[Pearg] Website fingerprinting with QUIC

Christian Huitema <huitema@huitema.net> Thu, 04 February 2021 20:52 UTC

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From: Christian Huitema <huitema@huitema.net>
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Date: Thu, 4 Feb 2021 12:51:59 -0800
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Subject: [Pearg] Website fingerprinting with QUIC
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I just saw this paper: Website Fingerprinting on Early QUIC Traffic, 
https://arxiv.org/abs/2101.11871 
<https://urldefense.com/v3/__https:/arxiv.org/abs/2101.11871__;!!Emaut56SYw!kXz4ZIkt-vgb-C_c-7Zccfeyn0EVJivN7iQUAvXg6BorOv_W2qbbDVXLDsB0DoW-tw$>.

The authors describe how they trains models to recognize web sites from 
observations of traffic pattern, using features like packet observed in 
both directions of traffic and classification of packets as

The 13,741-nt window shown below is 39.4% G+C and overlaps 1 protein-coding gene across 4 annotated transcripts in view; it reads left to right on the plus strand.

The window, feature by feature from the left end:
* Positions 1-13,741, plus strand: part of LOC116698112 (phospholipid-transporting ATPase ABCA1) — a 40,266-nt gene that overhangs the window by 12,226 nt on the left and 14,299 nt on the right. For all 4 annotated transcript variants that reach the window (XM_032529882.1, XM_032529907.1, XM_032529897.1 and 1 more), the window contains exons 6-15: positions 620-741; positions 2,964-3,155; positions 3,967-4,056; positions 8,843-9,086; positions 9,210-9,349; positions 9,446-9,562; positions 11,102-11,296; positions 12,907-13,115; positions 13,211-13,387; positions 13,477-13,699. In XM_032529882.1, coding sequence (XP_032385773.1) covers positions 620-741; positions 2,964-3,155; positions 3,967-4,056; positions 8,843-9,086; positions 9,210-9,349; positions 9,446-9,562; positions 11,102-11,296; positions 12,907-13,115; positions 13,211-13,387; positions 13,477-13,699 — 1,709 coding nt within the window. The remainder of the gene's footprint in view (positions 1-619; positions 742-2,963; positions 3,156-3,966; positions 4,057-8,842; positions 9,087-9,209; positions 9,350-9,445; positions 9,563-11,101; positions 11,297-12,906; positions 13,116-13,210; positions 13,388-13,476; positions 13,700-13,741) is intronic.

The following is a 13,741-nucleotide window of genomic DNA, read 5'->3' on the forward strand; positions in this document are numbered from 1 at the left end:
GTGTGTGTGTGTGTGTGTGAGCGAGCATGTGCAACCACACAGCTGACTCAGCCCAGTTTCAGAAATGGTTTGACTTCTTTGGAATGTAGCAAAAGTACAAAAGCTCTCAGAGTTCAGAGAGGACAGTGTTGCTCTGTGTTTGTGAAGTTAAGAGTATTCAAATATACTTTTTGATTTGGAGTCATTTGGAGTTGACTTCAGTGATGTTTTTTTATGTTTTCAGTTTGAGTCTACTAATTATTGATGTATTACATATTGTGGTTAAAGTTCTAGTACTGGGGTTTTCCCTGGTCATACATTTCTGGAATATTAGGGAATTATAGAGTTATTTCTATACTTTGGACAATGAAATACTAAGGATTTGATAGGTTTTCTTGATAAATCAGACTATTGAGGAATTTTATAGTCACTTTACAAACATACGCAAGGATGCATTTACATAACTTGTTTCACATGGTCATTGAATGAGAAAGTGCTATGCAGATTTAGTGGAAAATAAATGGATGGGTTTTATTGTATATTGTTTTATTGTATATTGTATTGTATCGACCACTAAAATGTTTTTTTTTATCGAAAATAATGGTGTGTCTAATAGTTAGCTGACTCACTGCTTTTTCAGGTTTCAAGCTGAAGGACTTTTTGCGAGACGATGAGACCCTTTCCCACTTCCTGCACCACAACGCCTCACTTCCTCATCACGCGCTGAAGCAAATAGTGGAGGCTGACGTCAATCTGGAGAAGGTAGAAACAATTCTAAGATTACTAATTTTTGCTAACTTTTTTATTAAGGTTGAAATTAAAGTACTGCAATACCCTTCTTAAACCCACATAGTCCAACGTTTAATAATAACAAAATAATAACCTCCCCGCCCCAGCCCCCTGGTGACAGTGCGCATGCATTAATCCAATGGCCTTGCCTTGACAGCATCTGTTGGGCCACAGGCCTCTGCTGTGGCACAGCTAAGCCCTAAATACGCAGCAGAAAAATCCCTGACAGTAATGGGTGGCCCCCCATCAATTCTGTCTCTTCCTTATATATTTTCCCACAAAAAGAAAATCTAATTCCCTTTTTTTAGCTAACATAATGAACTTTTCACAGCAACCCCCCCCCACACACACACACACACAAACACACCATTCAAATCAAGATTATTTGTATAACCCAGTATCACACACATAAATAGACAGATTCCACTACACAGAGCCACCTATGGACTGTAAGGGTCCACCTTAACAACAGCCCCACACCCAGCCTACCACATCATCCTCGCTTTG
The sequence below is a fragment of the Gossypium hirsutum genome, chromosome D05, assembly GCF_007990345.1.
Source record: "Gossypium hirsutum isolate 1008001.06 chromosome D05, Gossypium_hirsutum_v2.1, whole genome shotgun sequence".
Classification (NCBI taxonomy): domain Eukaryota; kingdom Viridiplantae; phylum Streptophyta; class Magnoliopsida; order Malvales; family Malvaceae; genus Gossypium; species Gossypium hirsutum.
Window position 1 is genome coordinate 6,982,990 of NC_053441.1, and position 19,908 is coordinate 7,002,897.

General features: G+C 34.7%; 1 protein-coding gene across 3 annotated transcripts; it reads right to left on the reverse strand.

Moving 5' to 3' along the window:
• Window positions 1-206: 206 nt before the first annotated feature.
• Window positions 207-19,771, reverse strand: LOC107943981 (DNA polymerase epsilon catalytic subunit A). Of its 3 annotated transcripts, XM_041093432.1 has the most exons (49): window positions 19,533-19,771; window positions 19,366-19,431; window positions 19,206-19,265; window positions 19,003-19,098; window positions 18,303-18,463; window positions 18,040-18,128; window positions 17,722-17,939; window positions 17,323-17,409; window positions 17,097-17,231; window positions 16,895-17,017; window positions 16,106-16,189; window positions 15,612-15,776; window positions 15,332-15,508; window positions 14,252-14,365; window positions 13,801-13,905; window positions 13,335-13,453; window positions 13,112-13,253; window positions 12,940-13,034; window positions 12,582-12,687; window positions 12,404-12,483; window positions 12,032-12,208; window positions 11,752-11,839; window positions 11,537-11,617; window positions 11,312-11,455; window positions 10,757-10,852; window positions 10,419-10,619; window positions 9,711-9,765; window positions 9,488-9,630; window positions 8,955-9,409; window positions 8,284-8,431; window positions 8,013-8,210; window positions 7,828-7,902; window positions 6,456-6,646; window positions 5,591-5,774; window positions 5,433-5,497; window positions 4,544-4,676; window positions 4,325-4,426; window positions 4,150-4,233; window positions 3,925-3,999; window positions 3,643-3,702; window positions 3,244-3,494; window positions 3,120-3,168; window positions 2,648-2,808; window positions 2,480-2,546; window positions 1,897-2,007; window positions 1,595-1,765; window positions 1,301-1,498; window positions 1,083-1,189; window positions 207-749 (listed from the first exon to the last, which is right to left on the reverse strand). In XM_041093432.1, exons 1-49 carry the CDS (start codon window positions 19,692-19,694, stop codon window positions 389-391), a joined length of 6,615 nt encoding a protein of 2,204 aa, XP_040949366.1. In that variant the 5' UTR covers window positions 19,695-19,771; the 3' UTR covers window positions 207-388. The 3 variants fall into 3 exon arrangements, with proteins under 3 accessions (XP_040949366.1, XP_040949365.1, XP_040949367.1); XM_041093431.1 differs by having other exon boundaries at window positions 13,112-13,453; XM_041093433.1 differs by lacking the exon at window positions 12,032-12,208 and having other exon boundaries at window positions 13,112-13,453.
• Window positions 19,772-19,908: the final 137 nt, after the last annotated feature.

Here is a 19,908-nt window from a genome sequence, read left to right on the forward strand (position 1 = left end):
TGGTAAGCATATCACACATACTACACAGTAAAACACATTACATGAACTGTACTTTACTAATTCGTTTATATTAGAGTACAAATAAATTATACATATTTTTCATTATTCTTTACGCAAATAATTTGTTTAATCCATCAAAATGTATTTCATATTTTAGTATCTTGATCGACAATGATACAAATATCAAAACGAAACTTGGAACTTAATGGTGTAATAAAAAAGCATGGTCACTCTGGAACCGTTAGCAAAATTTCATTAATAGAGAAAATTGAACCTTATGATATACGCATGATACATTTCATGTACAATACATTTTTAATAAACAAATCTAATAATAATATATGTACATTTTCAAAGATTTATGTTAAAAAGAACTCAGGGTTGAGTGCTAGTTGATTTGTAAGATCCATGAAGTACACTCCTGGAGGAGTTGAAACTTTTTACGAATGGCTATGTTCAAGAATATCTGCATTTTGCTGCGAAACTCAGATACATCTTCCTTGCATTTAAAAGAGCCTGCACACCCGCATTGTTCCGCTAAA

short/medium/full length. They claim that such fingerprinting is easier 
when the transport is using QUIC than when it is using HTTPS. There are 
some limitations in this paper. They test against an early version of 
Google QUIC, not the latest IETF version. They use only the Chrome 
client, thus have to consider just one rendering sequence. They force 
the clients to clear their caches and thus download the full sites, 
which makes identification easier. And they use somewhat charged 
language, like "the insecurity characteristic of QUIC", when they merely 
demonstrated vulnerability to traffic fingerprinting. But then, yes, the 
results are interesting.

When I see papers like that, I am always of two minds. On one hand, I 
know that some features of the QUIC transport like PING or PAD frames 
make it easy to pad packet sizes and to inject traffic that does not 
interfere with the application, and that proper use of such padding and 
injection might disturb the finger printing models used by censors. On 
the other hand, I am aware of the tit-for-tat competition that will 
ensue, with better obfuscation driving development of more efficient 
finger printing models. Still, I wonder whether someone is working on 
that today: train fingerprinting models using techniques similar to 
those in the paper, and then compare how different models of padding and 
packet injection disturb this fingerprinting.

-- Christian Huitema